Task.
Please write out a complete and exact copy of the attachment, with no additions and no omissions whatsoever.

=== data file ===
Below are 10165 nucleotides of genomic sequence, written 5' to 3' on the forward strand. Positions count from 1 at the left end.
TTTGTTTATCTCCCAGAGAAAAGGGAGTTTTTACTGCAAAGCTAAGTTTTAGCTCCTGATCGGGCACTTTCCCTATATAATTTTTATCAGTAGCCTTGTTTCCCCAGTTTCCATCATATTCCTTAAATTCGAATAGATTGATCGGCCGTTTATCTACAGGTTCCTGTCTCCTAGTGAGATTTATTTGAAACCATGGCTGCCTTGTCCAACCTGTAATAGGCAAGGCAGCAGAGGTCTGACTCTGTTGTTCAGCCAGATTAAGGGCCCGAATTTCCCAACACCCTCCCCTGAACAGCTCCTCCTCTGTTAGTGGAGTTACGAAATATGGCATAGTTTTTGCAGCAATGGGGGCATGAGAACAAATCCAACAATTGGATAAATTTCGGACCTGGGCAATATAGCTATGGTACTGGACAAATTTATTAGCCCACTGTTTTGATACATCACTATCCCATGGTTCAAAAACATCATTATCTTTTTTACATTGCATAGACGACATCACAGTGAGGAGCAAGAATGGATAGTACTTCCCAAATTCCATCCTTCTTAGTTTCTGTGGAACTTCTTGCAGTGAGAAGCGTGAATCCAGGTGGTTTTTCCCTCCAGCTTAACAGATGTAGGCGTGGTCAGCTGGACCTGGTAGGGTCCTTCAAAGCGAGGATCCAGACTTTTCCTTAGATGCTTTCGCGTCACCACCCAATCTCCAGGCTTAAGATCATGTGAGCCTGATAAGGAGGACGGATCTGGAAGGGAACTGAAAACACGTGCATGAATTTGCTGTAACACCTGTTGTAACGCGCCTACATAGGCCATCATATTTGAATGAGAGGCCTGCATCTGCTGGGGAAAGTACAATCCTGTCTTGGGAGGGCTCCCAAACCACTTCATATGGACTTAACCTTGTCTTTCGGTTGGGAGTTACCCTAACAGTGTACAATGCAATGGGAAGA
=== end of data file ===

Below are 10165 nucleotides of genomic sequence, written 5' to 3' on the forward strand. Positions count from 1 at the left end.
TTTGTTTATCTCCCAGAGAAAAGGGAGTTTTTACTGCAAAGCTAAGTTTTAGCTCCTGATCGGGCACTTTCCCTATATAATTTTTATCAGTAGCCTTGTTTCCCCAGTTTCCATCATATTCCTTAAATTCGAATAGATTGATCGGCCGTTTATCTACAGGTTCCTGTCTCCTAGTGAGATTTATTTGAAACCATGGCTGCCTTGTCCAACCTGTAATAGGCAAGGCAGCAGAGGTCTGACTCTGTTGTTCAGCCAGATTAAGGGCCCGAATTTCCCAACACCCTCCCCTGAACAGCTCCTCCTCTGTTAGTGGAGTTACGAAATATGGCATAGTTTTTGCAGCAATGGGGGCATGAGAACAAATCCAACAATTGGATAAATTTCGGACCTGGGCAATATAGCTATGGTACTGGACAAATTTATTAGCCCACTGTTTTGATACATCACTATCCCATGGTTCAAAAACATCATTATCTTTTTTACATTGCATAGACGACATCACAGTGAGGAGCAAGAATGGATAGTACTTCCCAAATTCCATCCTTCTTAGTTTCTGTGGAACTTCTTGCAGTGAGAAGCGTGAATCCAGGTGGTTTTTCCCTCCAGCTTAACAGATGTAGGCGTGGTCAGCTGGACCTGGTAGGGTCCTTCAAAGCGAGGATCCAGACTTTTCCTTAGATGCTTTCGCGTCACCACCCAATCTCCAGGCTTAAGATCATGTGAGCCTGATAAGGAGGACGGATCTGGAAGGGAACTGAAAACACGTGCATGAATTTGCTGTAACACCTGTTGTAACGCGCCTACATAGGCCATCATATTTGAATGAGAGGCCTGCATCTGCTGGGGAAAGTACAATCCTGTCTTGGGAGGGCTCCCAAACCACTTCATATGGACTTAACCTTGTCTTTCGGTTGGGAGTTACCCTAACAGTGTACAATGCAATGGGAAGA